Patios and timber decks were common in 1970s houses. Porches were less common, though eaves provided shelter over external doors.
The houses of the 1970s were frequently built with timber decks or patios for outdoor living.
They were often built without porches. Eaves frequently provided some shelter over exterior doors and patio or terraced areas. The front and rear exterior doors may also have been set in a shallow recess to provide additional weather protection.
Timber framed walk-on waterproof and timber slat decks at first floor level became a common feature with 1970s houses (Figures 1 and 2).
Waterproof decks were constructed from timber, typically finished with a plywood, or, for a limited time, water resistant particleboard substrate over which a butyl rubber or asbestos reinforced bitumen membrane was laid. Decks were usually open on at least one side to allow drainage from the surface.
Timber slatted decks were either cantilevered out from the wall below or supported off ledgers or stringers and posts/beams.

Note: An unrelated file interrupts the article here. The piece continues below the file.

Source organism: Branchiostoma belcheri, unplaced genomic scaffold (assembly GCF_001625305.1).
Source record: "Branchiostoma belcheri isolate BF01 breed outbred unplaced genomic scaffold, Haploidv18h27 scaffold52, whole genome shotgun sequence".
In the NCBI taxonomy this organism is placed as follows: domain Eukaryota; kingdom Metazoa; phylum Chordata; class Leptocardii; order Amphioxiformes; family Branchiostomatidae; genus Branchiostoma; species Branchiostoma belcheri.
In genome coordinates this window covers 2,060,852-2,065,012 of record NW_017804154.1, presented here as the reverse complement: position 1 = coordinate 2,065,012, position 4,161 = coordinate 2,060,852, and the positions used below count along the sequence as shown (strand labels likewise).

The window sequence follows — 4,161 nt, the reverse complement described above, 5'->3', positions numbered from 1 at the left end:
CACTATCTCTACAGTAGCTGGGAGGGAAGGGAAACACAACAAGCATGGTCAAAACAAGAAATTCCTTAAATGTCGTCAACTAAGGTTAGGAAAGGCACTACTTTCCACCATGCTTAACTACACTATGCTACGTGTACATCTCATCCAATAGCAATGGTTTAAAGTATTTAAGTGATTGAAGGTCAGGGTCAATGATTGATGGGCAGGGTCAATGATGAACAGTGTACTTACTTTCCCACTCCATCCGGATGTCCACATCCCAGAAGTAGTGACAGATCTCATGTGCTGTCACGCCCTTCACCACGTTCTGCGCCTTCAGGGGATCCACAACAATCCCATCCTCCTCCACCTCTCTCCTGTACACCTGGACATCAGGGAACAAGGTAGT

Available at the time were asbestos-cement decking tiles, including coved upstands and downturn tiles which were laid over the membrane or timber decking. Tile joints were sealant filled.
Handrails were typically open timber, steel or aluminium post and rail systems often constructed with climbable horizontal members or top rails that do not meet current Acceptable Solution requirements.
Some houses had translucent roofing over outdoor areas, and some had walk-on roof decks with moisture-resistant membrane roofing. See roof cladding: original details for more information.
A patio or terrace and steps were generally reinforced concrete with a solid plaster finish. Balustrades and railings were lower and often more widely spaced than is permitted today.
Decks and patios were sometimes poorly orientated for sun, views, privacy and wind direction. Modifications may have been carried out to improve orientation.
Where existing decks are more than 1.0 m above the ground and not part of any alteration work, upgrading the existing safety barriers to meet the requirements of Building Code Clause F4 Safety from falling is considered good practice. New deck construction will be required to meet the current Building Code performance requirements. You can find information in the BRANZ Good Practice Guide: Waterproof decks and balconies.